THE LIMITLESS SELF.
“Who are you ?“
“Who? Me? Who am I? Why, I am the man who was five times elected the mayor of Podunk. That’s who I am.”
“And who are you ?“ I asked a rather ragged looking woman.
“Oh, I am the wash-lady,” she answers.
“I am a sales-girl in the big department store across the street,” says another.
I asked a little child, “Who are you ?“ and it answered, “Who am I? Why, why, I’m just me.”
“Well, but what is me ?“ And he looks puzzled, and up and down, and gives it up. But he is sure he is me and nobody else.
The five-times elected man has crystallized into a mayor; the woman who does washing has crystallized as a washing machine; the sales-girl has settled into a mere part of the great selling-machine across the street.
Only the child knows that me is undefined, undefinable, unconfined, limitless.
But he doesn’t know that he knows it. Consequently as he grows up he becomes so interested in what he has done that he thinks it is himself. He has grown legs and arms, a teacupful of brains, a little knowledge and a reputation, and when you ask him who he is, he thinks of himself as a mixture of legs, arms, brains, doings and reputation. He is limited in his own estimation by what he has done. He remembers it all. Every time he says “I” he sees a panorama of things he has done, or has failed to do. He is little or great, a failure or a success, according to his depreciation or appreciation of what he has done.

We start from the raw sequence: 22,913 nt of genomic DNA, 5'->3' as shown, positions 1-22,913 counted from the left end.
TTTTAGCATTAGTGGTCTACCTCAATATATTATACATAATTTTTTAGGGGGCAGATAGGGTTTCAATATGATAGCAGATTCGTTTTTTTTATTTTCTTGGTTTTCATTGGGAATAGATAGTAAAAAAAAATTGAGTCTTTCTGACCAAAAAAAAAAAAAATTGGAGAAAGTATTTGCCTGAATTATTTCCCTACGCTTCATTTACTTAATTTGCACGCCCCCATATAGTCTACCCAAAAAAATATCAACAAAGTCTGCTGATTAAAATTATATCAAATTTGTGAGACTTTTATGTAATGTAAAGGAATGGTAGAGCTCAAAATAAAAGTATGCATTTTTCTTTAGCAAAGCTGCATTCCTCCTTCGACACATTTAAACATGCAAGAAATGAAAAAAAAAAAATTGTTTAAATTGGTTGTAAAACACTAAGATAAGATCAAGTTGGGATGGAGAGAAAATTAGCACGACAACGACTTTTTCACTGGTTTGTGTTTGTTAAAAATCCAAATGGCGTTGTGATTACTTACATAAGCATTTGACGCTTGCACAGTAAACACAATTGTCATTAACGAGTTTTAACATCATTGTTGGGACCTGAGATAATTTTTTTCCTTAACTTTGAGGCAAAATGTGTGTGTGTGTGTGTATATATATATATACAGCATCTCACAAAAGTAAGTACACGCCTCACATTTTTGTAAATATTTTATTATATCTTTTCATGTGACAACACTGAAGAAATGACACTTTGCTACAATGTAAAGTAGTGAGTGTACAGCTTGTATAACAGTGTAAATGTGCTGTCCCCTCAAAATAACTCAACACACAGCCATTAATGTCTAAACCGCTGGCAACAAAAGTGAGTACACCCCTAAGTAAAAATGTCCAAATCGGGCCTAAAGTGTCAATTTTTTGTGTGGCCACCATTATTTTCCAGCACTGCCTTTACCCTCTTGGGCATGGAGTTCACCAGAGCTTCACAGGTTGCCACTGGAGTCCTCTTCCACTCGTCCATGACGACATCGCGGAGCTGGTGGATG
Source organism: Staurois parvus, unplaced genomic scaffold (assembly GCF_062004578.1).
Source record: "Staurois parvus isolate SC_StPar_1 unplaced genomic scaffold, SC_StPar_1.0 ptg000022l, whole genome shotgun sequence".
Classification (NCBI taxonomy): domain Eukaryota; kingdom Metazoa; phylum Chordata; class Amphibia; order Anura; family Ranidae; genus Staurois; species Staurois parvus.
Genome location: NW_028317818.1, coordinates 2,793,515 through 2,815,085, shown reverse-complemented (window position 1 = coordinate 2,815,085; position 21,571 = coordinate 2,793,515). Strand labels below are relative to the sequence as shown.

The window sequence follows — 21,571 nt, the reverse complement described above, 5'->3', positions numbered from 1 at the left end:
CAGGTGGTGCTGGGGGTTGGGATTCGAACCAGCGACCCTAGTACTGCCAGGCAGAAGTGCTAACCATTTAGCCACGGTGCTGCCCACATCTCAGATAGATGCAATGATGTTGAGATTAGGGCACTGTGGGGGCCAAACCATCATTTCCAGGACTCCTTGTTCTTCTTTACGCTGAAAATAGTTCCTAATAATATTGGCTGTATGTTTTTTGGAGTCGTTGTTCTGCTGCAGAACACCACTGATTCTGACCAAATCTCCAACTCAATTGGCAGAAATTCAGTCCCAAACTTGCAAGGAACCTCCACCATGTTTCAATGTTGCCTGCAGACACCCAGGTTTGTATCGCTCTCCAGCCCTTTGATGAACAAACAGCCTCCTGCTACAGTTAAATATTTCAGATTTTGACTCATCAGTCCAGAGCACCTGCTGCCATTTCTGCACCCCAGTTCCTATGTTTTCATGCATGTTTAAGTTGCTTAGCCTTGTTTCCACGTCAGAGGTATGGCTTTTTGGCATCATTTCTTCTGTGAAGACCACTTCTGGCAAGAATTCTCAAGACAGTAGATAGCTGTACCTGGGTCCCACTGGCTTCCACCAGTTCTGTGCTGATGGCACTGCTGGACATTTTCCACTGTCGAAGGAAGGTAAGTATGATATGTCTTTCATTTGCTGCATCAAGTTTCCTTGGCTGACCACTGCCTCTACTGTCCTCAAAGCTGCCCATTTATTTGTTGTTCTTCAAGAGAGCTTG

The child has forgotten his past. When he says “I” he defines nothing. He sees simply a rosy nebulous mist ‘out of which worlds and other wonders may be formed. There is to him nothing formed and fixed. He is a glorious and untrammeled